Hot! Ontario’s Bill 68 falls short for ‘precarious’ workers – Health
October 1, 2010.   By Avril Cardoso and Lindsay Stidwill, Special to The Windsor Star

The necessity for substantive protections for precarious workers is clear. Research has shown that precarious workers face numerous stressors such as low wages, job uncertainty and having to work harder than permanent staff. This is significant because of the growing number of people who comprise the temporary or part-time workforce.

Unionized workplaces are the minority so very few workers can rely on union protections. So it is unsurprising that precarious workers look to accessible employment standards to enforce their rights.

The Employment Standards Act both facilitates labour market regulation and operates to reduce poverty by establishing minimum standards for pay, work hours, vacation entitlement, etc. The labour laws and regulatory regime is premised on a full-time permanent job model — one that existed post-Second World War. This model creates a gap for the growing temporary workforce where 37 per cent of workers are not full-time permanent.

As the number of temporary jobs have increased, there has also been an increase in the strategies used by employers to escape the reach of the ESA.

Examples include the “independent contractor,” workers who are hired through temporary agencies; outsourcing work considered low-skilled and labour-intensive to intermediary contractors; or misclassifying workers as independent contractors to treat them as exempt from labour laws.

A disturbing characteristic of this group of workers is the overrepresentation of immigrants and racialized individuals. Do we really want a new economy without standards that exploits vulnerable workers and traps workers in the cycle of poverty?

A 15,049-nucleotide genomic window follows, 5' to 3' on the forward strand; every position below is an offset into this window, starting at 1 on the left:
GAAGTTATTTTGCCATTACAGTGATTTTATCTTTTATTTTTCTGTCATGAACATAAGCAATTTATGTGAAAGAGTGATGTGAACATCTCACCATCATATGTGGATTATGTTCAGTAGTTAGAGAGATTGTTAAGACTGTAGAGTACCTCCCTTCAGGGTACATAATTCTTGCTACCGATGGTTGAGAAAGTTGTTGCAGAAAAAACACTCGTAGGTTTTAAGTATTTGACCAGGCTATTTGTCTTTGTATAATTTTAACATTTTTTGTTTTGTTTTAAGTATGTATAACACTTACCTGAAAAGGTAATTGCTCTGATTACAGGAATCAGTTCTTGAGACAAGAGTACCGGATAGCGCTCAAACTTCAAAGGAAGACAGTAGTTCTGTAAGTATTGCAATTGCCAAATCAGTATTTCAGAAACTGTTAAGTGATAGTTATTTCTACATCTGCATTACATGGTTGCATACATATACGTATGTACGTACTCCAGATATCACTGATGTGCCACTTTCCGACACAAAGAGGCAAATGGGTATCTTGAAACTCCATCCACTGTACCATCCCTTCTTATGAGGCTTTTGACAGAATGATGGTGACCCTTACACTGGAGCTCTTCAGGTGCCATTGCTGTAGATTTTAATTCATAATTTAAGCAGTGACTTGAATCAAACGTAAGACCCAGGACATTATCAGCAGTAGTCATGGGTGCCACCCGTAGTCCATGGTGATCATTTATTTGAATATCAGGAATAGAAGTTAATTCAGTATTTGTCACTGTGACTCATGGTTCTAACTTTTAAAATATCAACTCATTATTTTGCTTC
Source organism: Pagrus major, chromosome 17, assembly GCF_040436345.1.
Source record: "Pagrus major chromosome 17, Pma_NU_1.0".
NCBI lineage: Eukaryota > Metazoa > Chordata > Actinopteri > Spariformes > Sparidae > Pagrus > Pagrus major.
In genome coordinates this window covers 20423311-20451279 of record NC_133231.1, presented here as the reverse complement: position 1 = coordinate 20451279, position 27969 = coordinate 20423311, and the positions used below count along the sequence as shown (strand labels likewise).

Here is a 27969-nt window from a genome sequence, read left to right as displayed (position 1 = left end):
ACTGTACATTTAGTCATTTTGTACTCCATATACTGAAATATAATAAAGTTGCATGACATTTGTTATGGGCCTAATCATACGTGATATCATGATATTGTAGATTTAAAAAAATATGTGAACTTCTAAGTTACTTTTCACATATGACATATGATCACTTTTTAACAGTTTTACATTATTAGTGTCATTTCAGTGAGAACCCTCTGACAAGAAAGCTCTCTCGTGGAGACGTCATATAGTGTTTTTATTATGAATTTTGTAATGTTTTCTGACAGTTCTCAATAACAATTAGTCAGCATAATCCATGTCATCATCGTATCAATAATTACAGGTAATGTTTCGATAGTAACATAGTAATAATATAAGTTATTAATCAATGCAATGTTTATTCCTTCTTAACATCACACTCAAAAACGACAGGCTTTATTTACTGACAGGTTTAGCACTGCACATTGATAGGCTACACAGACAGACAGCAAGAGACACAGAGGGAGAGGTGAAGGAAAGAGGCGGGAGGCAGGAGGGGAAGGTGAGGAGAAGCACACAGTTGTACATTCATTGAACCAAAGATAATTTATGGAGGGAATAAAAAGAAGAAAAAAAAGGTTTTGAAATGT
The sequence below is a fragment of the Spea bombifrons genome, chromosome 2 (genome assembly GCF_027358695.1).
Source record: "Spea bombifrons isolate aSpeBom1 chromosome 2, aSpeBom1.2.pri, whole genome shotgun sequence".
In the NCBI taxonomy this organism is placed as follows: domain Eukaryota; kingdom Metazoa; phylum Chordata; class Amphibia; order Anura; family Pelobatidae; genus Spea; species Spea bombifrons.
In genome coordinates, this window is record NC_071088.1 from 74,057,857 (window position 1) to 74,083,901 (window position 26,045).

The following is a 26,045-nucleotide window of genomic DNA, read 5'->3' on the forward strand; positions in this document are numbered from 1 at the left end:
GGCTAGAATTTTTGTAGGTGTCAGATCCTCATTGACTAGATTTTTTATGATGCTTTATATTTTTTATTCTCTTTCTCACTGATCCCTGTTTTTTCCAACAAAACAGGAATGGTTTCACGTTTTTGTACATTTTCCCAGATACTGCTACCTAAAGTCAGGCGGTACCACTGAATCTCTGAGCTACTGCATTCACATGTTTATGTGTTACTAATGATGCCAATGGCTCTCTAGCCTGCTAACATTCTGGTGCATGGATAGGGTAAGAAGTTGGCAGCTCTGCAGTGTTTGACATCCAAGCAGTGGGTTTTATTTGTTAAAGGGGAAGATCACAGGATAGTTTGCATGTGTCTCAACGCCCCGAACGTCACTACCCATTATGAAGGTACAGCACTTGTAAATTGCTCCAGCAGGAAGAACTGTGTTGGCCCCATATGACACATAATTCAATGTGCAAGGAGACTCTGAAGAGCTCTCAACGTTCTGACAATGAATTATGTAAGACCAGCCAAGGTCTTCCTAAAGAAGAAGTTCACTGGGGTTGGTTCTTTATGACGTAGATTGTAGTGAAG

The teeth of the ESA lies in the enforcement mechanism. But, Ontario governments have not adequately funded enforcement for the past 30 years. While there has been an increase in the number of workers covered by the ESA, there has been a corresponding decrease in the funding for this program, leaving workers effectively unprotected from employers who violate employment standards.

Knowing that inspections are scarce has a chilling effect on the protections that precarious workers count on. And, workers who are already vulnerable are left with the difficult choice of approaching the Ministry of Labour and in many cases putting their employment at risk.

The impacts of poor working conditions are far-reaching. Increased health care costs are a major effect due to the inability to take paid sick time and the high stress levels faced by precarious workers. Changes are needed. Ontario’s Open for Business Act was tabled by Sandra Pupatello in May 2010 and is currently under review by committee at the Ontario legislature.

If the act becomes law, it will make changes to Ontario’s ESA that allegedly responds to the needs of Ontario’s business community and streamlines the ES claim process while still ensuring appropriate government oversight of labour relations.

What the government fails to mention is that Bill 68 will make the Employment Standards claim process more efficient by making it more difficult for employees who are in precarious working conditions to seek government assistance with their labour relations issues. Under current legislation, if you are having a problem with your employer, you can go to the Ministry of Labour and submit an ES claim. Under the new legislation, you would be required to first confront your employer about an ESA violation before being allowed to bring a complaint to the ministry.

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